Liquidators report on Directors Conduct

What is a Directors’ Conduct Report

What is a Directors’ Conduct Report? Author: John A Waller. Consultant. Reviewed: July 21st, 2024.

What is a director’s conduct report? The director conducts reporting services by the officeholders appointed as the liquidator. However, it is often referred to as a company’s report on conduct. The aim remains to investigate how directors dealt with corporate debt while trading with management decisions in part of their financial management that may have been detrimental to the company’s and its employees’ creditors.

The insolvency practitioner appointed as liquidator (office holder) in the liquidation of a limited company remains obliged to examine how the directors managed the company before their appointment. They must submit a confidential report under section 7A of the Company Directors Disqualification Act 1986 only to the Insolvency Service on behalf of the Secretary of State and not to the directors or other parties. Once received, the Insolvency Service, on behalf of the Secretary of State, will consider whether further action is required.

However, the Company Directors Disqualification Act 1986 covers the director’s conduct and whether the company has failed due to bad management or fraud.

This service is only for the office holder (licensed insolvency practitioners) and authorised employees. It is not made public or distributed to creditors.

The Secretary of State has the final say on the outcome of the reports.

What may be considered misconduct?

  • trading while insolvent to the detriment of creditors;
  • deliberately depriving creditors of assets;
  • acting fraudulently;
  • not keeping or producing relevant accounting records.
  • Causing significant harm to customers, suppliers, etc.
  • breaking the law, e.g. fraud, scams;
  • having a significant irregularity in its affairs;
  • some Companies Act breaches;
  • other serious misconduct.

How can I report a Director for Misconduct?

If you need to report a company director for misconduct, “such as falsifying accounts,” it is crucial to notify Companies House. In cases involving criminal behaviour, the police may be necessary. Your actions can help maintain integrity in business practices.

Three Types of Director Conduct Reporting Service by the Liquidator

The liquidator is still required to complete a report on the conduct of directors (directors’ conduct reporting service). The information helps the Insolvency Service only.

Three types of reports exist: – 

  • A D2 final report, completed when the liquidator deems their inquiries ended with nothing to inform;
  • D2 interim report, completed so the appointed IP may need added time with their inquiries;
  • D1 report: This report highlights concerns the IP believes contemplated company mismanagement in the running of the failed company by the previous company directors.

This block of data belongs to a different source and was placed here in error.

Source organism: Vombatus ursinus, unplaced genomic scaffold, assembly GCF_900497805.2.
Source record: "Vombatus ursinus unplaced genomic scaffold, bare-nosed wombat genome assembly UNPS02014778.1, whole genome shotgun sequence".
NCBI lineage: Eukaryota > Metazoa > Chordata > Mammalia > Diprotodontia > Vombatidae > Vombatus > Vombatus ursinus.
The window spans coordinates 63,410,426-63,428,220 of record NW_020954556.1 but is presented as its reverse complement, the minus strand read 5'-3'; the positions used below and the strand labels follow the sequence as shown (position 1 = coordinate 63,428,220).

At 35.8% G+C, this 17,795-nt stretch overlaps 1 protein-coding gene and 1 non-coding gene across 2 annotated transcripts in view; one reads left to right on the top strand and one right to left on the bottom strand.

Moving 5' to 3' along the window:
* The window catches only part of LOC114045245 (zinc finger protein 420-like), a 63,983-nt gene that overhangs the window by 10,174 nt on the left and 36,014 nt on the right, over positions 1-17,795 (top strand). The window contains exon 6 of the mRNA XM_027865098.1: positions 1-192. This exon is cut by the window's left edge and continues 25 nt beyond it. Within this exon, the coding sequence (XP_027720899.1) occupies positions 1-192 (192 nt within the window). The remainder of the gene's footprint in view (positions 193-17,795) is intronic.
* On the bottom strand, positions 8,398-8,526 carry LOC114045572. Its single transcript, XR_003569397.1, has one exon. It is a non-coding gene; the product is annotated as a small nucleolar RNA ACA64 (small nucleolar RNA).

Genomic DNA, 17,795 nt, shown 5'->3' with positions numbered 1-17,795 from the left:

The insolvency service examines the confidential director’s report online for review; therefore, they can consider the director’s business record.

However, the insolvency service’s primary concern is whether directors have colluded and face disqualification for a certain period.

In the case of the D1 report, the liquidator treats directors individually concerning conduct. 

If directors have not colluded, the director at fault will not bring down the rest.

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How long does the Insolvency Service Have to Respond?

The insolvency service has two years to conduct inquiries. The purpose remains to determine whether any action is necessary, leading to a disqualification order for directors. If they believe there is a reason to do so, they can appeal to obtain a court order for an extension beyond this period. Much of this timeframe involves gathering evidence, including talking to former directors of the Company, to ensure the validity of the evidence obtained.

Once they have decided, they can appeal to the High Court for the director’s disqualification.

What happens to company directors when a company is liquidated?

Upon liquidation, the company’s realised assets will be distributed to creditors. Normally, directors receive no proceeds from the Company as it remains insolvent.

Suppose you were a company director in compulsory or creditor’s voluntary liquidation CVL. You are not allowed to set up, manage or promote a limited company with the same or similar name as your liquidated company for five years. These include the registered name and any trade names.

Can any assets of the company director be appropriated from a limited company?

When a limited company cannot meet its obligations, company directors receive limited liability protection. Essentially, directors ordinarily cannot be held personally responsible for a limited company’s debts, however, if they signed a personal guarantees on behalf of the company then they are liable.

What is a director’s conduct report? – Can I lose my house if my business goes into liquidation?

As director of a limited liability company, you, therefore, have limited liability protection against the debt of a limited liability company. Therefore, after the insolvency and liquidation of your company, you do not usually have to worry about insolvency personally or the loss of your home.

Further Help: –

For further assistance with business rescue and insolvency services, please contact HBG Advisory at 0330 056 3120.

Contains public sector information licensed under the Open Government Licence v3.0.

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